Sydney Seaplanes plans to develop and operate amphibious Caravans powered by magniX 500 electric engines rated at 750 hp. Here a Pratt & Whitney Canada PT-6-powered aircraft flies over Sydney Harbor in Australia. The airline would like to provide customers with an environmentally friendly service using electric engines powered by lithium ion batteries from Sydney to Canberra, the capital of Australia, according to Aaron Shaw, the airline’s managing director. Shaw sees potential for electric powered Caravans in the Asia-Pacific islands near Australia where he is a consultant to seaplane operators.
Credit: Dante Aeronautical
Dante Aeronautical of Spain has partnered with Sydney Seaplanes to design the electric engine retrofit of Caravans, which might cost AUS$1 million per aircraft. “We have ongoing discussions with the Civil Aviation Safety Authority of Australia because there are no regulations currently for certifying this type of aircraft,” said David Doral, Dante co-founder and CEO.
magniX Up Close
The magniX 500 engine is rated at 750 hp and it will be connected to an 800-volt lithium ion battery on the Harbour Air de Havilland Beaver. The motor weights just 297 lbs. and provides a base speed of 1,900 rpm and 2075 ft. lbs. of continuous torque. It has been flight tested on a Beaver and Caravan.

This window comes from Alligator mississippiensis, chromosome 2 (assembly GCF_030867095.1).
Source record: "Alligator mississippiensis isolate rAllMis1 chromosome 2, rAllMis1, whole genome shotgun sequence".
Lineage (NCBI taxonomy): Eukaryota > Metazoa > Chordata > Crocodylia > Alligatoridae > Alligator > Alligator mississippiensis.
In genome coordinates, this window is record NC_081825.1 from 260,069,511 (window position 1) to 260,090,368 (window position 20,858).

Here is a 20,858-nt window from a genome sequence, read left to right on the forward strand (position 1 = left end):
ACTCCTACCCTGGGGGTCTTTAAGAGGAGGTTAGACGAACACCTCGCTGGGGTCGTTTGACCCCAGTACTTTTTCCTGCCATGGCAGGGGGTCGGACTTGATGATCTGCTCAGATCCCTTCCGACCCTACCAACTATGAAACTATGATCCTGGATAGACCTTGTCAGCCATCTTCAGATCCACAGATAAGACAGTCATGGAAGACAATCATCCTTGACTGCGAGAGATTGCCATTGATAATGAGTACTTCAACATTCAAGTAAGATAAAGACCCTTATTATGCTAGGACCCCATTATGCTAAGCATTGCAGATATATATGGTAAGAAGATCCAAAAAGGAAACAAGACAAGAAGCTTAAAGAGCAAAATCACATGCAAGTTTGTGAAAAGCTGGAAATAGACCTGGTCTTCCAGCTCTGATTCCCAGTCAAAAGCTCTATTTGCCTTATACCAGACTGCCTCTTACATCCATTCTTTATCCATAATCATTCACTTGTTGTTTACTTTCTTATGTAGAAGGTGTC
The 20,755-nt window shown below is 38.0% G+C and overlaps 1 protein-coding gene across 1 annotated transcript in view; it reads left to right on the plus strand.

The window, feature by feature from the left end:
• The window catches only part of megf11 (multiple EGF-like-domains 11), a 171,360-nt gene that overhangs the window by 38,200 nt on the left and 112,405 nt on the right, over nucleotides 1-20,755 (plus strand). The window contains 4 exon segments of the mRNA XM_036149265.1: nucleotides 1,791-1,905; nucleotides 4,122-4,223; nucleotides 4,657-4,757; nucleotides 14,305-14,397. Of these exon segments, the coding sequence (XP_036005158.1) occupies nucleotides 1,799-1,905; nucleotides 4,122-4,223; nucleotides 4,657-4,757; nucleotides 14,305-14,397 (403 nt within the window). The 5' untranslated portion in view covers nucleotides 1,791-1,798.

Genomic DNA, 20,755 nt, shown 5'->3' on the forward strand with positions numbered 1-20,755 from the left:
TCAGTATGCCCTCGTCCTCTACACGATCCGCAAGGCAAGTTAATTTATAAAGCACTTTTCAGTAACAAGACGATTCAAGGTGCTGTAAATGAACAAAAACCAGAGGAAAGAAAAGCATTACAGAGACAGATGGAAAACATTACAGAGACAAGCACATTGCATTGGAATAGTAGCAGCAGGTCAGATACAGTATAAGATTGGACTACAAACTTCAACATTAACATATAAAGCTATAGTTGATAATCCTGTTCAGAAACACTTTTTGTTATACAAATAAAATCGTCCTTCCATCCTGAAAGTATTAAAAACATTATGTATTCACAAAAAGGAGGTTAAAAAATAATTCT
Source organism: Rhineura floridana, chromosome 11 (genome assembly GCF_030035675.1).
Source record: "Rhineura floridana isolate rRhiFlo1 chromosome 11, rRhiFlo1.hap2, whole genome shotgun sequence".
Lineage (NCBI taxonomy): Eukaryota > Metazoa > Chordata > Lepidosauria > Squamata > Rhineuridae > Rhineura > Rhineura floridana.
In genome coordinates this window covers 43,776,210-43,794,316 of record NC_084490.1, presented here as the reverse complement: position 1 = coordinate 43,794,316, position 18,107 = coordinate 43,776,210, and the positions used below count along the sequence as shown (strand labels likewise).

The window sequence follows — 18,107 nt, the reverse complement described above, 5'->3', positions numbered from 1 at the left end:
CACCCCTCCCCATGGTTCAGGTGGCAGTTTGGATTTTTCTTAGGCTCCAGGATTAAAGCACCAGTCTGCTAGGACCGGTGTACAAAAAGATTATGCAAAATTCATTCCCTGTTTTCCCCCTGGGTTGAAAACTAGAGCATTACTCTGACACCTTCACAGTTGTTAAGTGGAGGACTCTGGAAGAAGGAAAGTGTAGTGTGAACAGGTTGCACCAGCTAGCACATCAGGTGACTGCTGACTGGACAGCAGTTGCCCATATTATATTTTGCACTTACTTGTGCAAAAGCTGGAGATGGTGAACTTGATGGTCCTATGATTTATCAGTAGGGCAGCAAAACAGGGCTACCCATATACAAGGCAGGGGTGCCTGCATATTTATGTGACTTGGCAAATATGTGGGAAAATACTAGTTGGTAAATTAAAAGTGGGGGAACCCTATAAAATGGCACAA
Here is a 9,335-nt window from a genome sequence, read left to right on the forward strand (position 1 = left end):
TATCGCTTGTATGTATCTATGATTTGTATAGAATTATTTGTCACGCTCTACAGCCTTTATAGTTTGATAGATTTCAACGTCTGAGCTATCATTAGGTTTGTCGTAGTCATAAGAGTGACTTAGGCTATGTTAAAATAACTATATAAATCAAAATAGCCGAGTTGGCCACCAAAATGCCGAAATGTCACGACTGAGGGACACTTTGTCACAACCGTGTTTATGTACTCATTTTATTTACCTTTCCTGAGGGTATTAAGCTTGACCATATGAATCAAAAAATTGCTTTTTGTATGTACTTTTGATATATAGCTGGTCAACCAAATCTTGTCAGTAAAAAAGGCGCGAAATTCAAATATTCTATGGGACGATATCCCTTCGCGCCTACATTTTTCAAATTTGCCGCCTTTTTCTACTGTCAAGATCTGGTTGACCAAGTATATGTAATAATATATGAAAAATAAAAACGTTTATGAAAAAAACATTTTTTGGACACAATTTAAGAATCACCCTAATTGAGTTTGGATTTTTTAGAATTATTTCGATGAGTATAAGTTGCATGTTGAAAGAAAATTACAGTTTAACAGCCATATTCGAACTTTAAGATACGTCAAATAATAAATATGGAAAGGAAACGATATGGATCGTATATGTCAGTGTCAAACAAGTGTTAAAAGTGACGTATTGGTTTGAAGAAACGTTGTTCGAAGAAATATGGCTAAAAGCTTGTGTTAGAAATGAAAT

Seaplane Interest in Asia-Pacific
Credit: Sydney Seaplanes
Aaron Shaw, Sydney Seaplanes managing director, plans to mount solar panels at his facility in Sydney harbor to recharge lithium ion batteries for amphibious Caravans. These planes can land on runways or water. He thinks seaplane operators he consults with in Australia, New Zealand, Vietnam, Indonesia, Malaysia and China will be interested in an electric Caravan.
Harbour Air eBeaver
Harbour Air, based in Vancouver, Canada, operates a 44 seaplane airline with Beavers, Otters and Caravans to carry 450,000 passengers per year. The airline plans to use electric engines on its short routes of an hour or less. Harbour Air flight tested a magniX 500 engine on an eBeaver but found less power is needed to it is fitting a second eBeaver with a 375 hp magniX 250
magniX CEO Roei Ganzarski, who worked at Boeing for 13 years, said “In the next 40-50 years, the internal combustion engine for aircraft will be a collectors’ item.” The magniX 500 has been flight tested at Moses Lake on this eCaravan in partnership with AeroTEC, a fight testing, engineering and certification services company.
Beaver and Caravan Specs
It is ironic that the latest development in aero engines, an all-electric magniX 500 powerplant, may go into service first on traditional utility aircraft like the Beaver and Caravan. Harbour Air also wants to power its single and twin Otters with the magniX.
The Eviation Alice commuter aircraft will fly with three magniX 250 engines and pusher props, one on each wing, and one in the tail. The engine is rated at 375 hp.
De Havilland Conversion
Credit: Universal Hydrogen
Universal Hydrogen, a fuel logistics startup, has teamed up with magniX to develop a retrofit conversion for the 40-passenger de Havilland Canada DHC8-Q300 regional airline aircraft. The aircraft will have a hydrogen fuel cell electric power train and magniX will provide the two-megawatt electric propulsion system. “There is a clear need for a step change in emissions reduction in commercial aviation, and hydrogen-based, carbon-free power is the future of the industry,” said Paul Eremenko, co-founder and CEO of Universal Hydrogen.
In an effort to reduce emissions, various aircraft are seeking electric propulsion.